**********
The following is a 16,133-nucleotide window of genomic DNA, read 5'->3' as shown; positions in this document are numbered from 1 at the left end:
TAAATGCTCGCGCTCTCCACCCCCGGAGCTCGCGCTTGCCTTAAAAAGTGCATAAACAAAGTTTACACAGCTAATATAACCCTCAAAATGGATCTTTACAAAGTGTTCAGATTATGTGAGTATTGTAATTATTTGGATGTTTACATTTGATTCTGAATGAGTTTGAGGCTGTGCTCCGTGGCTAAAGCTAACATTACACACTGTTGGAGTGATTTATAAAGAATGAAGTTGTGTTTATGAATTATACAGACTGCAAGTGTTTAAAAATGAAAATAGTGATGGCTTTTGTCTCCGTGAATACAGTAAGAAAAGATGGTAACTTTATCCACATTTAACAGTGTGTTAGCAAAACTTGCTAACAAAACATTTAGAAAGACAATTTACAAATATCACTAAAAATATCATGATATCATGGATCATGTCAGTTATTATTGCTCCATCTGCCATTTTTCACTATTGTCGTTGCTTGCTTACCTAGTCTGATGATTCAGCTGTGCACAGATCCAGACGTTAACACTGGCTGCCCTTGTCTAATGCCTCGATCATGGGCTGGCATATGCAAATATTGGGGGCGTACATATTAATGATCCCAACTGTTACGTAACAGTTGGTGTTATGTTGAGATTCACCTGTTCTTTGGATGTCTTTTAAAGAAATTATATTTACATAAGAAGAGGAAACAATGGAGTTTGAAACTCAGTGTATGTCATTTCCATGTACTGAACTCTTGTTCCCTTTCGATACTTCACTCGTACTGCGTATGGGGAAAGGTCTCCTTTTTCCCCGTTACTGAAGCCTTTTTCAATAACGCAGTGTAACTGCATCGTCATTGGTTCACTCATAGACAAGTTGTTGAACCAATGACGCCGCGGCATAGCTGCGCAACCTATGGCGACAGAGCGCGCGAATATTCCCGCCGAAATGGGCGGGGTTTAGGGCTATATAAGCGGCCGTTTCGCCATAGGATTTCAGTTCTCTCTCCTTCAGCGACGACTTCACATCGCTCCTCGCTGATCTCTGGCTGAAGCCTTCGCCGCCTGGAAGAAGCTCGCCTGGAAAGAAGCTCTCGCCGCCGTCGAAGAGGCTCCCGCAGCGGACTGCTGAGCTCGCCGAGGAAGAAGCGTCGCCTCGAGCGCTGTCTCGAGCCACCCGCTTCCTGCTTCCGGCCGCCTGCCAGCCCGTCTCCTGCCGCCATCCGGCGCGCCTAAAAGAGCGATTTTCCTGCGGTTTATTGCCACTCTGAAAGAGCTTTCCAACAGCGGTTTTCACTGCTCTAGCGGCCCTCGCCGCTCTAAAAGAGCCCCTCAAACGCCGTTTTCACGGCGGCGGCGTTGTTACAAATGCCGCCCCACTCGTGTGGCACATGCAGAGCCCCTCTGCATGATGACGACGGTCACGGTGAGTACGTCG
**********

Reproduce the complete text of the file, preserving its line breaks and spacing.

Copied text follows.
The following is a 16,133-nucleotide window of genomic DNA, read 5'->3' as shown; positions in this document are numbered from 1 at the left end:
TAAATGCTCGCGCTCTCCACCCCCGGAGCTCGCGCTTGCCTTAAAAAGTGCATAAACAAAGTTTACACAGCTAATATAACCCTCAAAATGGATCTTTACAAAGTGTTCAGATTATGTGAGTATTGTAATTATTTGGATGTTTACATTTGATTCTGAATGAGTTTGAGGCTGTGCTCCGTGGCTAAAGCTAACATTACACACTGTTGGAGTGATTTATAAAGAATGAAGTTGTGTTTATGAATTATACAGACTGCAAGTGTTTAAAAATGAAAATAGTGATGGCTTTTGTCTCCGTGAATACAGTAAGAAAAGATGGTAACTTTATCCACATTTAACAGTGTGTTAGCAAAACTTGCTAACAAAACATTTAGAAAGACAATTTACAAATATCACTAAAAATATCATGATATCATGGATCATGTCAGTTATTATTGCTCCATCTGCCATTTTTCACTATTGTCGTTGCTTGCTTACCTAGTCTGATGATTCAGCTGTGCACAGATCCAGACGTTAACACTGGCTGCCCTTGTCTAATGCCTCGATCATGGGCTGGCATATGCAAATATTGGGGGCGTACATATTAATGATCCCAACTGTTACGTAACAGTTGGTGTTATGTTGAGATTCACCTGTTCTTTGGATGTCTTTTAAAGAAATTATATTTACATAAGAAGAGGAAACAATGGAGTTTGAAACTCAGTGTATGTCATTTCCATGTACTGAACTCTTGTTCCCTTTCGATACTTCACTCGTACTGCGTATGGGGAAAGGTCTCCTTTTTCCCCGTTACTGAAGCCTTTTTCAATAACGCAGTGTAACTGCATCGTCATTGGTTCACTCATAGACAAGTTGTTGAACCAATGACGCCGCGGCATAGCTGCGCAACCTATGGCGACAGAGCGCGCGAATATTCCCGCCGAAATGGGCGGGGTTTAGGGCTATATAAGCGGCCGTTTCGCCATAGGATTTCAGTTCTCTCTCCTTCAGCGACGACTTCACATCGCTCCTCGCTGATCTCTGGCTGAAGCCTTCGCCGCCTGGAAGAAGCTCGCCTGGAAAGAAGCTCTCGCCGCCGTCGAAGAGGCTCCCGCAGCGGACTGCTGAGCTCGCCGAGGAAGAAGCGTCGCCTCGAGCGCTGTCTCGAGCCACCCGCTTCCTGCTTCCGGCCGCCTGCCAGCCCGTCTCCTGCCGCCATCCGGCGCGCCTAAAAGAGCGATTTTCCTGCGGTTTATTGCCACTCTGAAAGAGCTTTCCAACAGCGGTTTTCACTGCTCTAGCGGCCCTCGCCGCTCTAAAAGAGCCCCTCAAACGCCGTTTTCACGGCGGCGGCGTTGTTACAAATGCCGCCCCACTCGTGTGGCACATGCAGAGCCCCTCTGCATGATGACGACGGTCACGGTGAGTACGTCG